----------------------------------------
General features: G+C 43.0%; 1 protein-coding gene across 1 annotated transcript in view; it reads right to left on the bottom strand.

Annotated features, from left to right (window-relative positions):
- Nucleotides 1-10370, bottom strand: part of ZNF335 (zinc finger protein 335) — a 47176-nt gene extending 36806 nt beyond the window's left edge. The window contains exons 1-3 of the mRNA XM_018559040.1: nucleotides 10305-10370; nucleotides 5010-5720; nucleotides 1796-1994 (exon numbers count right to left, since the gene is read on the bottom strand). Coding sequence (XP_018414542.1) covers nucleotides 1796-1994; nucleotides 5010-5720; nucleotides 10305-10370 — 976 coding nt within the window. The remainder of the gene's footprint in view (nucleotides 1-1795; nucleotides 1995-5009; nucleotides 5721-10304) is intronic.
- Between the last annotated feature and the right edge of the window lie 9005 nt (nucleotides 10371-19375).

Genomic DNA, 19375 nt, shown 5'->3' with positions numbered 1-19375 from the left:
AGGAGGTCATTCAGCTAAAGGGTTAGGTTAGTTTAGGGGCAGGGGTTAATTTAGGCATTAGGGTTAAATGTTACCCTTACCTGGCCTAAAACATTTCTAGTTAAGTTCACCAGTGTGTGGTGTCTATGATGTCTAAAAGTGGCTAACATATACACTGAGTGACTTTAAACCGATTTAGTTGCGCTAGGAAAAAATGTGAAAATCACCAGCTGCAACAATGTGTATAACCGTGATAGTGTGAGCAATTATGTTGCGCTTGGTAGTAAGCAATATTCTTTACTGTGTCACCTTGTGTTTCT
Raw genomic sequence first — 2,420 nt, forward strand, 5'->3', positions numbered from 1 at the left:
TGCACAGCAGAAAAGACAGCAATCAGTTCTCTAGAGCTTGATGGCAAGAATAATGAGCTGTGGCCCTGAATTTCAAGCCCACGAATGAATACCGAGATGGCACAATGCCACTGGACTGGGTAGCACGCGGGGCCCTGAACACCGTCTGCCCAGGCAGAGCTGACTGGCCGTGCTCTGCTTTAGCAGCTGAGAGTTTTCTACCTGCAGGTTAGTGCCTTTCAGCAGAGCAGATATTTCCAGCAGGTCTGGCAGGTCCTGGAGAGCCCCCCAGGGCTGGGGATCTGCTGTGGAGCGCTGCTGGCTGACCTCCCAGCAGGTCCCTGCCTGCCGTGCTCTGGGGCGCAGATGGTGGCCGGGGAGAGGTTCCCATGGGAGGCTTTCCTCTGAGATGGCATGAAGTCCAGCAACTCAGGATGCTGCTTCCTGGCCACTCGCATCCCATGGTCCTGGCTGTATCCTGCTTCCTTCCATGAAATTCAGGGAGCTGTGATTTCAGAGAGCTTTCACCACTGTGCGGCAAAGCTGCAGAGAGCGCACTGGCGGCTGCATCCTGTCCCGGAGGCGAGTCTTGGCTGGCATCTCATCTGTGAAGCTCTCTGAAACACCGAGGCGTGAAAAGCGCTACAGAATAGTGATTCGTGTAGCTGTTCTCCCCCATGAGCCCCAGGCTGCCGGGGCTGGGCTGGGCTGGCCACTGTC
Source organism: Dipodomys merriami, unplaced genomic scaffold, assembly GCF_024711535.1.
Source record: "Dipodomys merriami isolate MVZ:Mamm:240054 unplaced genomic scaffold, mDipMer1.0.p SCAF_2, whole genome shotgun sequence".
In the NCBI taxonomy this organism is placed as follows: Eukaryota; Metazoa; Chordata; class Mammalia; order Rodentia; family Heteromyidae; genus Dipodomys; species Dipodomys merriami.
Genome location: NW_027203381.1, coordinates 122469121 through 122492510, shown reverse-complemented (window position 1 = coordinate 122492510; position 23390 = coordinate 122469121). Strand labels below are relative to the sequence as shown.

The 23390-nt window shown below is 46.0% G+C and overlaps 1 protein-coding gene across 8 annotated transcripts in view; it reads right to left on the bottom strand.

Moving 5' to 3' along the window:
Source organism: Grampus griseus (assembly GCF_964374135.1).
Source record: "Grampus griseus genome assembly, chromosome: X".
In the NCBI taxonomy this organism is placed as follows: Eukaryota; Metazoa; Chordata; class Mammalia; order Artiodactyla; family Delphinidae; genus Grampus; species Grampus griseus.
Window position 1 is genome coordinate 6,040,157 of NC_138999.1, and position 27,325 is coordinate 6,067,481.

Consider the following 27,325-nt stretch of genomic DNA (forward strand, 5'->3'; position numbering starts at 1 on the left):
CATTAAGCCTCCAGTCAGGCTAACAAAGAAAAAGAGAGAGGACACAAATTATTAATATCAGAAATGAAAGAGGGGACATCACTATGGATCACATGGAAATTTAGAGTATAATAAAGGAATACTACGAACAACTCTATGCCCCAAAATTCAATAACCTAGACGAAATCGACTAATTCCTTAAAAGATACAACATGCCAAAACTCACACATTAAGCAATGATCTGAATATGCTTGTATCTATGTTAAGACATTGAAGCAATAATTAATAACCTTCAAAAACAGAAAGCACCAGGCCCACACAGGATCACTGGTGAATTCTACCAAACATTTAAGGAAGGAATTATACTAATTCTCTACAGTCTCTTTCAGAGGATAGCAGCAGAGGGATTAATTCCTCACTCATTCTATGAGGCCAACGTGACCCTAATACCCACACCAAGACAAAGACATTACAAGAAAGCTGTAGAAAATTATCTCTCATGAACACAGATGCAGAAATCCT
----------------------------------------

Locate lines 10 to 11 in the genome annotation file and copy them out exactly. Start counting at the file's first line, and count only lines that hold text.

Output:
Source record: "Dipodomys merriami isolate MVZ:Mamm:240054 unplaced genomic scaffold, mDipMer1.0.p SCAF_2, whole genome shotgun sequence".
In the NCBI taxonomy this organism is placed as follows: Eukaryota; Metazoa; Chordata; class Mammalia; order Rodentia; family Heteromyidae; genus Dipodomys; species Dipodomys merriami.